As noted, one aspect of the novella is the murder mystery itself, a classic locked room with a dead body inside a place nobody save Selene is supposed to be able to get into or out of (that last part is what so concern Torres) and a setting people with the usual suspects: the cop, worried about declining justice, who works off-hours to solve a case, the more prosaic cop who thinks there are better ways to spend one’s time, the civilian who seemingly gets roped in but may or may not have more to do with the case than seems apparent, etc. I’m not going to say much else about this element because, you know, “mystery.” I will say Martine does a nice job of seeing the story with all the necessary breadcrumbs and also creates a wonderfully creepy vibe in the house itself via setting description, situational context, and especially through dialogue with Rose House. The exterior segments involving Torres are I’d say less successful plot-wise but offer some needed comic relief and also serve to broaden the scope beyond the claustrophobic House.
The worldbuilding is concisely, deftly handled, with quick aside references — all quite natural to in-story events — to autonomous cars, AIs as so common they have regulations as to what they’re supposed to do and not do (such as notify authorities of a death in their vicinity), water shortages so bad people are carjacked for water, and others. The characterization is similarly sharp and concise and effective for all four main characters (I include Rose House in that quartet).
So far all so good. But my favorite aspects of Rose/House are the style and themes. I’ve already mentioned the poetic nature of some (not all) of Rose/House, which is filled with wonderfully crafted lines, though I won’t extend this review by quoting them at length, though I certainly could. But Martine’s writing chops, which are evident as well in her other novels, are not just impressive in their flights of lyricism but in the way Martine shifts style for purpose or based on situation. For instance, the way Maritza and Selene convince Rose House to let the detective in is to convince the AI (who is a willing participant in this bit of linguistic legerdemain) Maritza is “not a person … [but] the China Lake Precinct … The summation of the authority of local law and not any one person individually enacting it.” What then happens as the story progresses is that Maritza (and thus the author behind her) has to modulate her speech and tone so as to appear coolly non-human (or at least not individual) in a nice display of tight stylistic control.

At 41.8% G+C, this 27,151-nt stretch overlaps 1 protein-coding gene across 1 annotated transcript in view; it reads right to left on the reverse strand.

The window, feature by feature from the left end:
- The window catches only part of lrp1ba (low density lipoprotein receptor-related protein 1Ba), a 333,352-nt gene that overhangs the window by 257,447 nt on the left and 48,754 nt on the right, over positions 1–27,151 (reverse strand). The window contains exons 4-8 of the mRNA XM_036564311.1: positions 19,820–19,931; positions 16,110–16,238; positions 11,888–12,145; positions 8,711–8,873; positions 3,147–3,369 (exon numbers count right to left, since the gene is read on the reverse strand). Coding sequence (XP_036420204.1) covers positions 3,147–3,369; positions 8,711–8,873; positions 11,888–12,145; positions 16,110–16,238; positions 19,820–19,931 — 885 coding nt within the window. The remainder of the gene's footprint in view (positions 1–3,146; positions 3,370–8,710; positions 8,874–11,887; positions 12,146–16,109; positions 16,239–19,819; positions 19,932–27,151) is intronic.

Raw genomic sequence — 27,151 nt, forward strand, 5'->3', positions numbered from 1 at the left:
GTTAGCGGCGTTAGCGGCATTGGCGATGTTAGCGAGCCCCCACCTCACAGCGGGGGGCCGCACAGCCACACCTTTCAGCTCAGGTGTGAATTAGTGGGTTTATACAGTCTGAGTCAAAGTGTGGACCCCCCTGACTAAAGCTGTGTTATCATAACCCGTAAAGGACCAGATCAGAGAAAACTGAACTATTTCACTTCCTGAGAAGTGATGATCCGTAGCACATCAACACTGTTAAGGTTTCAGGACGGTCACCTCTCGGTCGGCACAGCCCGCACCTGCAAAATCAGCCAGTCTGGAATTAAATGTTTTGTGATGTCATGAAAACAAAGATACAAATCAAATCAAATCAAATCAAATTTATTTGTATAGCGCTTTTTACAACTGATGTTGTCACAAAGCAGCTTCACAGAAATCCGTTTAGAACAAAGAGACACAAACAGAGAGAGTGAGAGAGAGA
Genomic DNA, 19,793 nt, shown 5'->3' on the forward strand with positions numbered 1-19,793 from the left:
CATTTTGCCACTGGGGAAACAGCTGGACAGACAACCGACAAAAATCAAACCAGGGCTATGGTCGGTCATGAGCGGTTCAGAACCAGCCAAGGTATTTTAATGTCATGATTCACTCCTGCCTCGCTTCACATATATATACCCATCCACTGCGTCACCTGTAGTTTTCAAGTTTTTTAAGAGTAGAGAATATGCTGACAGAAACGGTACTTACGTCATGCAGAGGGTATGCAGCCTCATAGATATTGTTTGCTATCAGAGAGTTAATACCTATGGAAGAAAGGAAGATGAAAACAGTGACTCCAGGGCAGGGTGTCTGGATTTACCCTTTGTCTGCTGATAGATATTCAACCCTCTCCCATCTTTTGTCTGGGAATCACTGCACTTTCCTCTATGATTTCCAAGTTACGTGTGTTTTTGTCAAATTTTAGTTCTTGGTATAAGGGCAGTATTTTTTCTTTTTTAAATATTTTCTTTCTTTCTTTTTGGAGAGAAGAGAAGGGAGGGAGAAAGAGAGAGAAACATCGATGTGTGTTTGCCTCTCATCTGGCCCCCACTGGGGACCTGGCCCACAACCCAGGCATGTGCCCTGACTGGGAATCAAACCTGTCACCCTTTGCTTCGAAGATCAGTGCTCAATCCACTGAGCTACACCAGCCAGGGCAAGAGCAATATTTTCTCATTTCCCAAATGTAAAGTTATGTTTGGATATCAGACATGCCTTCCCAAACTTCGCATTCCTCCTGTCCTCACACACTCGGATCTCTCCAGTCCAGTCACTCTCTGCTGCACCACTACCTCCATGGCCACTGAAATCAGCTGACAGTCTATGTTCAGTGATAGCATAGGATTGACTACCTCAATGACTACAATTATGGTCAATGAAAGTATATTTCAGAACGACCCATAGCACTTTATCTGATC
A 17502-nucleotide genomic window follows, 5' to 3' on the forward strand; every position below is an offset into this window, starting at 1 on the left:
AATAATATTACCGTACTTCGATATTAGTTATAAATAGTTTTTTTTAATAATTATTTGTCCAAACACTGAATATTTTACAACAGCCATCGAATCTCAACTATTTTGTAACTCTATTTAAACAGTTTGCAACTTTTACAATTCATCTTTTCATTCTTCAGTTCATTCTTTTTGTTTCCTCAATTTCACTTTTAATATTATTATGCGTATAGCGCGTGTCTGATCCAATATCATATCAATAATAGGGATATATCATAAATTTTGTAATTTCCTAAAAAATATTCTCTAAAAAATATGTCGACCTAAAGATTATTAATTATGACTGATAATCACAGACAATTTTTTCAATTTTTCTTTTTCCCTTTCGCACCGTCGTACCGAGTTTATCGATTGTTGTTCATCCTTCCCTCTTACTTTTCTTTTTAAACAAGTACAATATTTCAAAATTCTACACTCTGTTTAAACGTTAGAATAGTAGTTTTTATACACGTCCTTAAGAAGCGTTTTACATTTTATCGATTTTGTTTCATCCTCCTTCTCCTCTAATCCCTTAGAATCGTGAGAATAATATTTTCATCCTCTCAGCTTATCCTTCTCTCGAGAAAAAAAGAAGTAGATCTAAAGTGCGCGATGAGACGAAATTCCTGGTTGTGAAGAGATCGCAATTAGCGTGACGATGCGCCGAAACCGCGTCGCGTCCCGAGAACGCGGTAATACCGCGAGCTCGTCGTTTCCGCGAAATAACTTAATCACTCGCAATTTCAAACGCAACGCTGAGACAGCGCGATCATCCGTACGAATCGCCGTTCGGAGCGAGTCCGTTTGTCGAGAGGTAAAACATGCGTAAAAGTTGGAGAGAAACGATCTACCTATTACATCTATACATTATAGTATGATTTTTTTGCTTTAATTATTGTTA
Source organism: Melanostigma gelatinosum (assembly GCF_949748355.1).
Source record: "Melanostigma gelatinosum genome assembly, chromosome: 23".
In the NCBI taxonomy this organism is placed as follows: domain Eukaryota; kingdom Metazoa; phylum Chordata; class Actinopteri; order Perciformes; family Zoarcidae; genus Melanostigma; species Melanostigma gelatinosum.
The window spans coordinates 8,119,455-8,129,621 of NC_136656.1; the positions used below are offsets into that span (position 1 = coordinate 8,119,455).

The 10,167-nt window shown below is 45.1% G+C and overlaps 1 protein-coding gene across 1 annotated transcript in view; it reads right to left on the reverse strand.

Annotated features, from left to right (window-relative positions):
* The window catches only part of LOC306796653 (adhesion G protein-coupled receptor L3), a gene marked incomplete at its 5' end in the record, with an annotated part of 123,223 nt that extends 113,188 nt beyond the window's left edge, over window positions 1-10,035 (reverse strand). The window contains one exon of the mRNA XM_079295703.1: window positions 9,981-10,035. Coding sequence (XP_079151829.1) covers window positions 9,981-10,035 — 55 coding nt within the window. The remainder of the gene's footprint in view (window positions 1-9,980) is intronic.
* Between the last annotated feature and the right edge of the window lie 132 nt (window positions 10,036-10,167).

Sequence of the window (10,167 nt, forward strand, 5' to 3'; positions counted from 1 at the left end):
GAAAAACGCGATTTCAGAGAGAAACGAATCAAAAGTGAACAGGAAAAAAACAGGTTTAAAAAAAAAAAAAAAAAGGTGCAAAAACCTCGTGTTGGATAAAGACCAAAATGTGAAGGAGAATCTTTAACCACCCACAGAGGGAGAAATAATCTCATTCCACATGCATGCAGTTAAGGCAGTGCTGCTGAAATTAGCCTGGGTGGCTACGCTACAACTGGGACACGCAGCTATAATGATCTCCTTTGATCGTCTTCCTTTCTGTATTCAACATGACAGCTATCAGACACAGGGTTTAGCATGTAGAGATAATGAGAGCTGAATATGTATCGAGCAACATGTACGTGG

Finally, for such a slim book the novella is chock full of fascinating thematic and imagistic patterns: the relationship between mentor and mentee, the importance of language and how we use it to categorize and separate, what it means to be a “person,” the necessity of narrative, as well as the ways narrative and memory are “slippery,” can deceive (whether via other or self-deception), hinted at by the way lies, masks, and shadows crop up again and again throughout the story. And the wat the house itself can be “read” as story: the way entrances and exits are important, how it curves in on itself, how it’s easy to get lost inside, how it’s full of surprises, the way “a room is a sort of narrative when an intelligence moves through it,” the ways stories are haunted by both authors and readers.
The mystery had me interested, the language won me over, but the richly layered themes are what made me fall in love with this novella. So much so that when too much time had passed after I had read it for me to write a decent review, I happily sat down to read it again, not caring the whodunnit part held no more mystery. And I fell in love all over again. Highly recommended.